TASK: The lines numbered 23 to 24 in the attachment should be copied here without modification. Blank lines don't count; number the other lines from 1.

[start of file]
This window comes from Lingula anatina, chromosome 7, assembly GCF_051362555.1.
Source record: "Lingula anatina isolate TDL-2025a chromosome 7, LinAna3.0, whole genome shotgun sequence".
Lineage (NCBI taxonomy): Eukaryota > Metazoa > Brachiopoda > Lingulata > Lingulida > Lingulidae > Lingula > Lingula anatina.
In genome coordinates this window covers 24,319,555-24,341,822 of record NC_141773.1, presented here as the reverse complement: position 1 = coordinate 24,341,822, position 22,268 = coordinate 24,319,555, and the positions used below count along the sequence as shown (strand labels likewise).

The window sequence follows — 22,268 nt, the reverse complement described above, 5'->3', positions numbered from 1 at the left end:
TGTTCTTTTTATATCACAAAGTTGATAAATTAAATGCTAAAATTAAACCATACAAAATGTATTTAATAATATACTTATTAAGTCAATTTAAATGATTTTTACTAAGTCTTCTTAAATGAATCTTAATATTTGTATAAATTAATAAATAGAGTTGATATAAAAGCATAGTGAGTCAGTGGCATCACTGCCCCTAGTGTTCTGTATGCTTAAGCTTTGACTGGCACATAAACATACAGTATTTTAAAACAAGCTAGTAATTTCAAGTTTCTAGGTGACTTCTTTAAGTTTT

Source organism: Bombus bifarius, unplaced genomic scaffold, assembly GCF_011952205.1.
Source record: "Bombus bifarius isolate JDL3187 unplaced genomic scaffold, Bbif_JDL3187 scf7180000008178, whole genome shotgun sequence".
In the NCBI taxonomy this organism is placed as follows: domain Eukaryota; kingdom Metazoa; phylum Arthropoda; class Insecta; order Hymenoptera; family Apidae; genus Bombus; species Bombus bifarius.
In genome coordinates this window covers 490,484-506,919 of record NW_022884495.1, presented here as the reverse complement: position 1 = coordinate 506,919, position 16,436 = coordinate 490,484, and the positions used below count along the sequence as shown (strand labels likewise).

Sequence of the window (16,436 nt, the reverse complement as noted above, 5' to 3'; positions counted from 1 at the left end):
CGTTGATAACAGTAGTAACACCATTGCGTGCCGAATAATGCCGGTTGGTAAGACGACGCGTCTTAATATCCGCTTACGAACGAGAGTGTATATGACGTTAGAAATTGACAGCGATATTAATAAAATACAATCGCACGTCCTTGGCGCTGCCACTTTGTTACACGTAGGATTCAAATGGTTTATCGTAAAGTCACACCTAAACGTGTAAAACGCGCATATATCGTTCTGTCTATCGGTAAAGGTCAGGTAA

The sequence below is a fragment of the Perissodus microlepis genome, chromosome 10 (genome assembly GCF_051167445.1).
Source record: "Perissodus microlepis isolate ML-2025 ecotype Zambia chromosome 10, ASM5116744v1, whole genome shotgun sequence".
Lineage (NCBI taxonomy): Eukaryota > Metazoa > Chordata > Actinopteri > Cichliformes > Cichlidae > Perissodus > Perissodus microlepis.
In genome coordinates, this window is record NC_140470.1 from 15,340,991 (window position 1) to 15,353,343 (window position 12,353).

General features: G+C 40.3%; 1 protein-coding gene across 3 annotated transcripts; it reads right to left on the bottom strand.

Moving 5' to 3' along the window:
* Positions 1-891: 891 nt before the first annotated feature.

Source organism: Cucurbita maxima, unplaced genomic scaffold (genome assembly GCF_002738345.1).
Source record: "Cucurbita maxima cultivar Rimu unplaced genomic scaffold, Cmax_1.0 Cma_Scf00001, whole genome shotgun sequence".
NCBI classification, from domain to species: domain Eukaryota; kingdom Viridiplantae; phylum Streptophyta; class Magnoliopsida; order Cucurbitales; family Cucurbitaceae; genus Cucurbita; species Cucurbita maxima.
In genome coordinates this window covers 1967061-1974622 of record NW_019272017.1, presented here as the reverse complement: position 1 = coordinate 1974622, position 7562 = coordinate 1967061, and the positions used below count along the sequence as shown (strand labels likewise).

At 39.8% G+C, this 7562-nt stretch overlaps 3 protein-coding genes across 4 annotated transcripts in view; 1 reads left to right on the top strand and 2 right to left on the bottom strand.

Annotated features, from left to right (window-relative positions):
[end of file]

In genome coordinates this window covers 1967061-1974622 of record NW_019272017.1, presented here as the reverse complement: position 1 = coordinate 1974622, position 7562 = coordinate 1967061, and the positions used below count along the sequence as shown (strand labels likewise).

At 39.8% G+C, this 7562-nt stretch overlaps 3 protein-coding genes across 4 annotated transcripts in view; 1 reads left to right on the top strand and 2 right to left on the bottom strand.